Living on the Edge

I once read that the average lifespan of a cat who goes outdoors is around three years. I was horrified! I often see cats in my practice that are 15-17 years old, sometimes older. In light of a feline’s potential lifespan, three years is a real crime. Now, like many other statistics that horrify us, this one can’t be easily verified. How can you quantify the number of pet cats that die in a given year, or simply vanish? Is someone keeping track of that? This must be just an educated guess. I’ve seen a lot of terrible things happen to cats, though. It’s not too hard for me to believe that violence, exposure, and infectious disease might crush their expected lifespan down into the single digits.

Cats roam when they are out, running into dogs and wild animals, even if their home is “in town”. I’ve seen many, many cats injured by other animals, even other cats. Sparring is a pretty normal part of their social structure, but it can be quite violent. Aside from the injuries sustained, infectious diseases like rabies, feline leukemia, and FIV spread pretty handily through bite wounds. As it happens, those are all incurable diseases. Cats that roam are often skillful killers of rodents and birds, which is a great way to spread internal parasites. Infestations with worms and such are usually not fatal, but you don’t want that sort of thing brought back into your home.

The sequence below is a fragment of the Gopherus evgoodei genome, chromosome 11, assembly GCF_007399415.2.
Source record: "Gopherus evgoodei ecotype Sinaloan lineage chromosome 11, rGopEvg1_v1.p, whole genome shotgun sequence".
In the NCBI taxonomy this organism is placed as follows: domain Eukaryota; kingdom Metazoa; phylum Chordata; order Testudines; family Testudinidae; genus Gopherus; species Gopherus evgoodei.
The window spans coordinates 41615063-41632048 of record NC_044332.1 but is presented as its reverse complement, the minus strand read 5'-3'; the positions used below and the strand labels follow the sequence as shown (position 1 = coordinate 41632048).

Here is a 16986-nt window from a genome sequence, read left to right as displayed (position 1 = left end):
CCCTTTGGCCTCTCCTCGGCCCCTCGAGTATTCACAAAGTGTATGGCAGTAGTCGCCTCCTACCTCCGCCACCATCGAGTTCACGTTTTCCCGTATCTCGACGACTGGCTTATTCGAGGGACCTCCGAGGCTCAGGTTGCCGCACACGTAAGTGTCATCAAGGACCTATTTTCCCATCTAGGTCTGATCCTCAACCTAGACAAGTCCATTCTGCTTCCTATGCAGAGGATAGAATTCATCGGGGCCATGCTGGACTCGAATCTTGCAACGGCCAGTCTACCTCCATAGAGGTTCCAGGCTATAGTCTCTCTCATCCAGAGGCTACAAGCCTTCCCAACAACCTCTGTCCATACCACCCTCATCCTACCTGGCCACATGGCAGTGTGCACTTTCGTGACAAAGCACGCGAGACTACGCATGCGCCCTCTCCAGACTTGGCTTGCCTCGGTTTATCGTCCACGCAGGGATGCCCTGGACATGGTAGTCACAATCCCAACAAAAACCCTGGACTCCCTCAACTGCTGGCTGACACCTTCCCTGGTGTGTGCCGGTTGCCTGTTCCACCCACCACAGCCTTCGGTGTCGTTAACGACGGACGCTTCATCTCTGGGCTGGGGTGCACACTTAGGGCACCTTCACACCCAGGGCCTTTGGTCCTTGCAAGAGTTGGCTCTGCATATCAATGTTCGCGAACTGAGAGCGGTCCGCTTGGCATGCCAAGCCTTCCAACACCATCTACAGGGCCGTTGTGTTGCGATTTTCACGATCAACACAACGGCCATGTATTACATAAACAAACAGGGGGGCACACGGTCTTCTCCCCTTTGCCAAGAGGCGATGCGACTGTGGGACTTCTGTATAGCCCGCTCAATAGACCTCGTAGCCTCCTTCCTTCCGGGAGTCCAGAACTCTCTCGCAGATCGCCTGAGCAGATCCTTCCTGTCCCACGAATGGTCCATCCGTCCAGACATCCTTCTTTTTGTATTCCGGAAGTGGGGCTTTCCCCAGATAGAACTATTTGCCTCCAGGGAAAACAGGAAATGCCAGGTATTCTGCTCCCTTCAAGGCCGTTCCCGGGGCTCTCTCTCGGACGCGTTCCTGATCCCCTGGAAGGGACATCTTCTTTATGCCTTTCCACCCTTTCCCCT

Other animals aren’t the only threat to a wandering feline. Cats are fast and crafty, but not enough to be safe from automobile traffic. Chilly weather sometimes lures them up into the engine compartment of a car or truck. It’s cozy up there until someone turns the ignition key. In cases where they actually survive the whirling machinery, hot surfaces, and fumes, the animal may emerge, disoriented, from a newly parked car in unfamiliar territory. It could be miles and miles away from home. Even slow-moving human inventions like garage doors maim cats by closing down on them as they attempt a last-second escape, yielding broken limbs, spinal damage, or tail pulls (a very serious injury). Actually, any kind of door or gate can be harmful if you’re accidentally locked in without access to food and water.

Pets that spend time outdoors are unsupervised. There is little to report to the vet when you are questioned about what poison he may have ingested, what type of animal jumped him, or even how long ago this occurred. Many cats that go out won’t get a chance to see a vet until their health problems are quite advanced, because no one was able to observe subtle changes in their routine. This second-hand knowledge is extremely important to your veterinarian, since cats rarely tell the entire story when questioned about their activities.

Some owners are tempted to let their cat explore outdoors, but it is habit-forming. And the negative effect it has on their longevity is real. If you have a choice about this, letting your cat out just isn’t worth the risk.

Dr. M.S. Regan